The Lone Warrior
© 2016 Paul Fraser Collard
The time for grand strategy was over. The moment had come to put faith in an Enfield rifle, a steel bayonet and the exhausted and bloodied soldier who stood behind it.
Jack Lark is a free man, and restored to his old name. Although he’s proven himself a warrior, his skillful bloodlust in battle unnerves him, and that combined with his general disgust with the army in India, see him looking for a boat home. That was the plan, anyway. Enter a new sweetheart, though, and a mutiny that imperils her, her mother, and every Englisher or Indian associate thereof sweeps the subcontinent, and Jack is back in uniform. The Lone Warrior follows Lark throughout the great mutiny of 1857, in which pent-up outrage spurred on by allegations of religious abuse turns into a country-wide war that threatens to destroy Jack and all those he loves and admires. The story is much grimmer than usual, with evidence of child murder and mentions of rape as the mutiny turns into a general civil war. Still, as with The Devil’s Assassin, the novel ends with Lark in a very interesting spot, making me want to read on.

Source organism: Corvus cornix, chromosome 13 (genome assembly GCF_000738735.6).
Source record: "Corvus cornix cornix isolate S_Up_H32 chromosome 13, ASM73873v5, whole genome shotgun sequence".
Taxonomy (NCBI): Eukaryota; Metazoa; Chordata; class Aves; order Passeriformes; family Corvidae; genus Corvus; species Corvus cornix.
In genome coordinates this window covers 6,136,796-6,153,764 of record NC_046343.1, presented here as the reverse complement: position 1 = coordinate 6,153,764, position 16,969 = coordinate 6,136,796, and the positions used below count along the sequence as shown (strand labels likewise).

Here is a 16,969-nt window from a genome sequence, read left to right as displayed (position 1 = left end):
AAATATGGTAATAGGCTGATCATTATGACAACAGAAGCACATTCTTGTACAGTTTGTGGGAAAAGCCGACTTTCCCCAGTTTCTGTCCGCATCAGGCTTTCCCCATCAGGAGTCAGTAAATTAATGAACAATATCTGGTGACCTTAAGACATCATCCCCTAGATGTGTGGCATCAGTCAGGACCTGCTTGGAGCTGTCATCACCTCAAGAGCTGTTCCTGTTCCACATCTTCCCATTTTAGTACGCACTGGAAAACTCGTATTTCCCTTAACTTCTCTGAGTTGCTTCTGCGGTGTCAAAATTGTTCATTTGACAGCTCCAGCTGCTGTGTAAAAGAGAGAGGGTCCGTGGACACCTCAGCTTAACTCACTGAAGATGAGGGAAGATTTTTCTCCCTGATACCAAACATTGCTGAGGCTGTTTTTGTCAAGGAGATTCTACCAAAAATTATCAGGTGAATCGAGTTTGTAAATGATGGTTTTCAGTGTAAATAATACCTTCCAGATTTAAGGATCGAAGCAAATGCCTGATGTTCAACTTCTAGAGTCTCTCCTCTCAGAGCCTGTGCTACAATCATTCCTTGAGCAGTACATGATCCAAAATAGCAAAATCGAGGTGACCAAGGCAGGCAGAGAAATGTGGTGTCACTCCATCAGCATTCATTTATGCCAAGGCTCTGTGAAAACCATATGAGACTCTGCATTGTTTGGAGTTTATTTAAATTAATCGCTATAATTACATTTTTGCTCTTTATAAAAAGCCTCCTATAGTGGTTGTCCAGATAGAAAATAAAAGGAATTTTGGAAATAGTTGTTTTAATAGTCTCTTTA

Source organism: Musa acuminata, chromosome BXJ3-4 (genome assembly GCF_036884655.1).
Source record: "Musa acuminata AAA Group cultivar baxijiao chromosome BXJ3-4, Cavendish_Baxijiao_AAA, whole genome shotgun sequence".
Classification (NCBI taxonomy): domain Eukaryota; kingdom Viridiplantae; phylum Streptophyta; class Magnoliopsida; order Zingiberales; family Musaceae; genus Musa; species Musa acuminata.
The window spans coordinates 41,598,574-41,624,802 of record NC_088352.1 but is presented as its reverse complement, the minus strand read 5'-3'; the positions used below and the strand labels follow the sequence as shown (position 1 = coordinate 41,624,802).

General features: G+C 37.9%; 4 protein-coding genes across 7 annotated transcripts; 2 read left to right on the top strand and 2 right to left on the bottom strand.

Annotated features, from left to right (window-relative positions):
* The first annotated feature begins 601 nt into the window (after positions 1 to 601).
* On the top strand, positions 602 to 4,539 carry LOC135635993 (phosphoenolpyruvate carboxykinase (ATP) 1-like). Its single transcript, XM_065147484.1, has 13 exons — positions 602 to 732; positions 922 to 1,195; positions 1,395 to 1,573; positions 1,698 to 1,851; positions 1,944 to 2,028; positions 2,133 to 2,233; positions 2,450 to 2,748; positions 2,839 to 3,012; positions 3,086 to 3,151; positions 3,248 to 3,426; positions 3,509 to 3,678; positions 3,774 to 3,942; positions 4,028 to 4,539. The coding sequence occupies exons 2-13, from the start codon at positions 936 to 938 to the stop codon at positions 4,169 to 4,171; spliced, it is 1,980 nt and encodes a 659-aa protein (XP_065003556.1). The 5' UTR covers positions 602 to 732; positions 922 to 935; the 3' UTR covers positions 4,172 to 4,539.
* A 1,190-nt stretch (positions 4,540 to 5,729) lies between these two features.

The mutiny catches most everyone by surprise; Lark’s first hints of danger are fired villages on the horizon, and the arrival of raucous, disheveled troops in the city who appear leaderless. At first the mutiny seems like a local affair that will be put to rights soon enough, but as it spreads, Jack and other British soldiers find themselves in the middle of fighting retreats, routs, or sieges. Jack is in constant danger , losing much along the way, and his residual faith in the Cause and in his fellow man is constantly eroded by the horrific abuses of human life he sees perpetuated by both the Brits and the Indians, who by the late novel are also fighting between themselves in the sudden power vacuum created by the empire’s retreat. Another area of interest in The Lone Warrior is the presence of two officers who were historic personalities, their characters based on the conflicting literature about them. They’re far more complex than usual as a result, worthy of both admiration and contempt at times. Jack ends the novel wholly sick of it all, but considering how many novels are left, obviously something drives him back to stand under the flag. I’ll just have to see what!